By Tim Robinson
With the economy showing no signs of returning to respectable growth and both living standards and the government’s popularity continuing to fall, the Tories responded by playing the race card on 1 July.
In a high profile speech, Work and Pensions Secretary Iain Duncan Smith said that to reduce unemployment, immigration needed to be tightened and companies needed to put British workers first. He claimed: “Controlling immigration is critical or we will risk losing another generation to dependency and hopelessness.” The tone of this speech was summed up neatly in a Sky News headline saying Smith was calling for businesses to: “Give Brits Jobs, Not Migrants”.
The immediate backdrop to the speech was the largest bout of industrial action since the Tories came to power last May, with hundreds of thousands striking on 30 June, the day before Ian Duncan Smith made his intervention. Importantly, the unions have gained strong public support in opposing cuts on their pension rights.
Iain Duncan Smith’s speech was a clear attempt to weaken such mass responses to the government’s economic policies, using racism to distract from the real causes of the economic stagnation by encouraging sections of the population to blame migrants and ethnic minorities rather than capitalists for their economic difficulties. It followed similar speeches placing racism and immigration at the heart of the political debate by David Cameron in February where he claimed multiculturalism has failed and in April, in the run-up to the local elections, when Cameron gave a key speech on immigration.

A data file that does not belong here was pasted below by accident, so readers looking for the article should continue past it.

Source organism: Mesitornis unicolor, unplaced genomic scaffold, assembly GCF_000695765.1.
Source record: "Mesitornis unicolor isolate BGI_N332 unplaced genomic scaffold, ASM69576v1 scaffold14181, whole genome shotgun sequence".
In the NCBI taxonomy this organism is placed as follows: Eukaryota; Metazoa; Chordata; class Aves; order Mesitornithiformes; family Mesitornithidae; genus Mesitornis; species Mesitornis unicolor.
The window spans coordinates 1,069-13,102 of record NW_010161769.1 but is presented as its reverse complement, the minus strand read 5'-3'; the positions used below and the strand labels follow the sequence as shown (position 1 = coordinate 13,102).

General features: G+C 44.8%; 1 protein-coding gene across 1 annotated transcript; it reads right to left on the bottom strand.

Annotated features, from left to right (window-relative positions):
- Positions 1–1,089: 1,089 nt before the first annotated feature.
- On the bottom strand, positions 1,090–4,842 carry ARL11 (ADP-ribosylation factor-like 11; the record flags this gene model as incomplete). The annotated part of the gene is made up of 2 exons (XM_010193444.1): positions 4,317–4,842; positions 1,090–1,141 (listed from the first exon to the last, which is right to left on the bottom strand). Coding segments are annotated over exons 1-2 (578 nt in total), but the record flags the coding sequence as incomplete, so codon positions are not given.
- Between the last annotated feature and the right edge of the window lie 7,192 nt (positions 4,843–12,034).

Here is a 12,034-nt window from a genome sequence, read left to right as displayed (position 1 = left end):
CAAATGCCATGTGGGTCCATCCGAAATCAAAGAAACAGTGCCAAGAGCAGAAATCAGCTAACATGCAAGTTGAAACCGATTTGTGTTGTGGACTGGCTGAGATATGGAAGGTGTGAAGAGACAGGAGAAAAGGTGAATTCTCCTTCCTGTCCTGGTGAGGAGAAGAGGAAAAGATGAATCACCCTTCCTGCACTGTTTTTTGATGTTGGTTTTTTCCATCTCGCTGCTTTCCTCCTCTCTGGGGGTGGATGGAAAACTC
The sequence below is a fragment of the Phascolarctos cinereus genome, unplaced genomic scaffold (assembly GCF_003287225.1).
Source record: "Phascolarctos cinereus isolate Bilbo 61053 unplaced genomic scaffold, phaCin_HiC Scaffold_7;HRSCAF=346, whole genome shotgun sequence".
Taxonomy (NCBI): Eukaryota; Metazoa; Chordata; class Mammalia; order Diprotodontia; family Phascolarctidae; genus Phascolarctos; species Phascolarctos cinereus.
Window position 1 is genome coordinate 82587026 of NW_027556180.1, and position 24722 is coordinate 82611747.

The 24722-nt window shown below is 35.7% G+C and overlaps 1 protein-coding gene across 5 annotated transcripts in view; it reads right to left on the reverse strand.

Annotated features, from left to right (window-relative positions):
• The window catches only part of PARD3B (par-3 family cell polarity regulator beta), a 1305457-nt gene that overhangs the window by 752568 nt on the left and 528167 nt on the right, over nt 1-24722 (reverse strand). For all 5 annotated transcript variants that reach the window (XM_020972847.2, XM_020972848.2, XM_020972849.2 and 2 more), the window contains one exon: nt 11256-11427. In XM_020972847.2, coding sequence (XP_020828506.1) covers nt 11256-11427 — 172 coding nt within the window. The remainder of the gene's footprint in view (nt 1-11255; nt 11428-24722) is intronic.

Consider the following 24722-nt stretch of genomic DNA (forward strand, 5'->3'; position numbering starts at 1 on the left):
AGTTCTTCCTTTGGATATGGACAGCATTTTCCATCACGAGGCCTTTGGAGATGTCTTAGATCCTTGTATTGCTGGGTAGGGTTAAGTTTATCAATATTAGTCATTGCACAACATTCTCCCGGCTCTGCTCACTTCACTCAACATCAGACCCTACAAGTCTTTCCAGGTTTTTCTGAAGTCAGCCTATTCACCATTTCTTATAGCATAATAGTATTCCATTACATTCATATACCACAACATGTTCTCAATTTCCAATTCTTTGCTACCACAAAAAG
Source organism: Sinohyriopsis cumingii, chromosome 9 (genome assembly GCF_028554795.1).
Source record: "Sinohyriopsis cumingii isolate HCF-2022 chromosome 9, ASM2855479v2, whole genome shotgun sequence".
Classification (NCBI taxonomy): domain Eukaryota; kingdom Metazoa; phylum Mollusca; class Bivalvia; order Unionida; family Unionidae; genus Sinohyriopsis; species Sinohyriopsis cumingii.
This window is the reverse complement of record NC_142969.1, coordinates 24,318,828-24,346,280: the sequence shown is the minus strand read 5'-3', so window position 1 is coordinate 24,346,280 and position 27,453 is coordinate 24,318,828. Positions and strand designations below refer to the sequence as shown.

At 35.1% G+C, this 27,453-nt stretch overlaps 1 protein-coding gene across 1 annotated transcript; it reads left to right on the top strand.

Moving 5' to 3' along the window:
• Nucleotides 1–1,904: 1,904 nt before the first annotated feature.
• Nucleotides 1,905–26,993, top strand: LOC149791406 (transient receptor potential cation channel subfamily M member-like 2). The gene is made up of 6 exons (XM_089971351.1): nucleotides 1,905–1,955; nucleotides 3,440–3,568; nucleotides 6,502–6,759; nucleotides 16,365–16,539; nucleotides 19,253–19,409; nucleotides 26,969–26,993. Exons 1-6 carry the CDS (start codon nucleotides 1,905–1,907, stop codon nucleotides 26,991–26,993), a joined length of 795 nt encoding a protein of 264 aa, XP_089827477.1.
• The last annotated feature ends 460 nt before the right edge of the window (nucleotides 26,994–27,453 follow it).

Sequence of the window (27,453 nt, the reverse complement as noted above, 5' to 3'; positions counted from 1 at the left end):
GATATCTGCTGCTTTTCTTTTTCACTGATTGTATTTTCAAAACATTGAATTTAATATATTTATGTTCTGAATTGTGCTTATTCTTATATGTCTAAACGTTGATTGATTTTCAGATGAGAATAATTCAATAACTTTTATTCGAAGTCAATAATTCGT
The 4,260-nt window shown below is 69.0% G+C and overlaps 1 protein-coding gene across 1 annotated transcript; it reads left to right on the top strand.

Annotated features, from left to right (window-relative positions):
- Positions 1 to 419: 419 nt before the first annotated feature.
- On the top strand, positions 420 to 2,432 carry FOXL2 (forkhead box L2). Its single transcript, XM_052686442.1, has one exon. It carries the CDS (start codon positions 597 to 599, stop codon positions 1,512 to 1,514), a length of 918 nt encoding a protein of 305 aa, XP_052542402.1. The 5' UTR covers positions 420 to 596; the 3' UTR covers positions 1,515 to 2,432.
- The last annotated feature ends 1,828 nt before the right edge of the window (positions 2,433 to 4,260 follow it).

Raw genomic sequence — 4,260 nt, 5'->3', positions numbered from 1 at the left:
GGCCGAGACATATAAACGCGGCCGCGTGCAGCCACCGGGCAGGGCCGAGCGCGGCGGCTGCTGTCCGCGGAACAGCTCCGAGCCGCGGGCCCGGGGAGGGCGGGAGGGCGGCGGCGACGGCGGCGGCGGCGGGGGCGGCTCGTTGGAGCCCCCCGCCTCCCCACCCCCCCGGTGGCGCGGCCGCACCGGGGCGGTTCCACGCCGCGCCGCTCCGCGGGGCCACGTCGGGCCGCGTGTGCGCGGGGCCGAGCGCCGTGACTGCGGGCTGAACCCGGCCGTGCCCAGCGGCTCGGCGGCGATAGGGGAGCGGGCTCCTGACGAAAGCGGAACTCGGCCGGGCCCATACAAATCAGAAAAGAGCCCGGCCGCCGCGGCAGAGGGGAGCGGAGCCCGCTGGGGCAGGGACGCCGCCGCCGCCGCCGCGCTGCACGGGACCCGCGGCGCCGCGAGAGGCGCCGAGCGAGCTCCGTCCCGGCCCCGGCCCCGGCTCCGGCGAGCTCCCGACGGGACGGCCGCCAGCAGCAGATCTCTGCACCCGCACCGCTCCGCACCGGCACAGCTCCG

Despite Smith’s attempts to blame migrants and others, the reality is that unemployment is a consequence of the government’s failing economic policies. The Office of National Statistics latest figures state that there are 2.43 million unemployed people and only “456,000 job vacancies in the three months to May 2011”. An inadequate number of jobs are being created and increasing number of redundancies are resulting from the governments economic policies, especially its failure to stimulate growth through investment and the slashing of the public sector, which it is estimated will cause 800,000 people in the private and public sectors to lose their jobs.
Iain Duncan-Smith claims that the life chances of a generation of young people have been damaged by immigration of recent years ignores the evidence, from the TUC and others, on how immigration makes a significant overall contribution to the British economy, aiding growth which in turn helps to raise living standards of everybody.
In focussing on race and immigration, the Tories are also no doubt hoping to specifically maintain support amongst its right-wing voter base and win over those backing the far-right. As Conservative Home’s Tim Montgomerie wrote in April following Cameron’s immigration speech: “David Cameron has had his worst week since entering Downing Street. Tensions between his party grassroots and with the centre right press have never been greater… Cameron will attempt to steady a panicking ship with a tough speech on immigration.”
As the economic crisis continues to bite and the government’s unpopularity falls further, there will be increasing attempts to demonise, scapegoat and divide and rule to undermine the response of the working class to the Tory assault. Racism is a powerful tool with which the Tories will seek to drive through its reactionary cuts agenda. It is essential that the labour and the wider anti-cuts movements ensure that racist ideas are contested and are not conceded to as a central part of the struggle against the cuts.
Any concessions from Labour or currents within it will only strengthen the far-right, boost the Tories attempt to distract from the government’s role in attacking living standards and will weaken the struggles needed by the labour movement to reverse the cuts agenda.